Getting in the way of empathy
A few years ago, at the University of Liverpool, led by Erika Setzu, we conducted a simple research study into how people understood and explained their mental health problems. We asked people who either had been, or were currently, receiving care in residential psychiatric units, about the circumstances of being admitted to hospital and the ways in which they understood their experiences. One interview went as follows:
Erika: 'Do you know why [the problems began]?'
Interviewee: 'No, I don't know for certain. I had taken some pot before my first admission and I thought somebody might have dropped some acid on it. I also had a difficult childhood. I was physically and emotionally abused, sexually abused as well. This is very difficult for me to get my head round.'
A little later, the interview continued:
Interviewee: 'I started to hear voices, but they were not nice voices, they were horrible.'
Erika: 'Did you recognise them?'
Interviewee: 'It was the man that abused me . .. I met this man that was a builder, in construction, you know? And he said that he wanted to give me a job, but they were all lies, he was trying to con me. He took me back to his house, he locked the door and he had sex with me. ... And then other voices as well. I went to ... hospital and the nurses were very good to me.'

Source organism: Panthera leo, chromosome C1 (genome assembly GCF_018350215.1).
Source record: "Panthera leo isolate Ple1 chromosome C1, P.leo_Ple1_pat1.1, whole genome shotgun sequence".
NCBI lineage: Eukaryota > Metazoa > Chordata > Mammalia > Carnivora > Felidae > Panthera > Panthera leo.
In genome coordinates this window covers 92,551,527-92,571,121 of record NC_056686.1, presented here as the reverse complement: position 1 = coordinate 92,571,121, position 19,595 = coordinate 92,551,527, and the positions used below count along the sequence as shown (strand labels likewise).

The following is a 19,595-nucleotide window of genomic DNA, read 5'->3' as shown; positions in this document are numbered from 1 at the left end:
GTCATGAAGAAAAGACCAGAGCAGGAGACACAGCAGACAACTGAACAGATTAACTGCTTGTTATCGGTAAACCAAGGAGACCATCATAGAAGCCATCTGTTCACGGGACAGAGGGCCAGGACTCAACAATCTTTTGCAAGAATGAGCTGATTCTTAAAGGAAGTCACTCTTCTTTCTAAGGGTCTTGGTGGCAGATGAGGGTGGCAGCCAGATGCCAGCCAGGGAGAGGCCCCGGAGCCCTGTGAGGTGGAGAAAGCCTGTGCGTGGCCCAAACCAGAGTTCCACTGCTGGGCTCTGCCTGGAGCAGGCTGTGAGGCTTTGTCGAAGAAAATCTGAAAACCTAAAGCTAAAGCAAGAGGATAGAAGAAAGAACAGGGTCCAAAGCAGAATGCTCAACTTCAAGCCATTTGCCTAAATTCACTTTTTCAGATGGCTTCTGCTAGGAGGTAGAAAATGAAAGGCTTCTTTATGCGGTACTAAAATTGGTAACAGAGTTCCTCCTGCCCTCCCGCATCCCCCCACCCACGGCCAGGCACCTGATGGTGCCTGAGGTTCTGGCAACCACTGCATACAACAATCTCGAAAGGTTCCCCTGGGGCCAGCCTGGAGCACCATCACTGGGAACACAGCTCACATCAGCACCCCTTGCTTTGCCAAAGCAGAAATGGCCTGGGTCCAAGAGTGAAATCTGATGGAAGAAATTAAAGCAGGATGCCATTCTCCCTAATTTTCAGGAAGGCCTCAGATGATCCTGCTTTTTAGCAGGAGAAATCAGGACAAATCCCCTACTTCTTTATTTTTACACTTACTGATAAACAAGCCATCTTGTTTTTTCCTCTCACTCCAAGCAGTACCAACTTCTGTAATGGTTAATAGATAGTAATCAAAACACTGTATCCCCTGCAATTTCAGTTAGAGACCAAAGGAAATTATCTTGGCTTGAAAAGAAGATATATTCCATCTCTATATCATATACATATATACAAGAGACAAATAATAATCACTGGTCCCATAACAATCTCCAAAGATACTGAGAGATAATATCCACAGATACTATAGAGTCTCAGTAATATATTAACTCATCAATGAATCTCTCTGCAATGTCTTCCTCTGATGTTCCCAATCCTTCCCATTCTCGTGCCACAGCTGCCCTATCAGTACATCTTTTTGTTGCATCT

Erika: 'When you went to hospital what did they say it was wrong with you?'
Interviewee: 'Schizophrenia, paranoid schizophrenia.'
Erika: 'What do you think personally?'
Interviewee: 'What do you mean?'
Erika: 'Do you think it is what you've got?'
Interviewee: 'Oh yes, that's what I have got.'1
The most important to say is that - despite my criticisms of the 'disease- model' system of care that has evolved - I would criticise nobody involved in this man's care. Indeed, I believe that those caring for him performed their roles admirably. I would, of course, like to see the people who physically, emotionally and sexually abused him arrested and prosecuted. But I think the hospital staff offered him nothing but support and active, positive help. I think that it is appropriate that he approached medical staff for help, as that is (currently at least) the route to obtain help. And I have no doubt that he received proper care. Given the nature of his distress, I suspect that residential care and even (low dose, short-term) medication may well have been helpful. When people have been terribly abused, they can occasionally become so distressed - for example as a result of post-traumatic 'flash-back' memories - that they need this kind of help. If the distress is acute and someone is hearing abusive voices, medication can be a relief. If people need help and a place to stay, at present psychiatric hospitals may be the only realistic option ... although, as I shall explain later, I would like to see 'psychiatric wards' replaced with residential units based on a social model. And I can see a role for psychiatric medication, if used appropriately. In fact, medication may well be helpful if it targets those neurological mechanisms that underpin the source-monitoring problems that may contribute to the experience of hallucinations. In summary, I don't think that the nursing and medical professionals treated this man badly.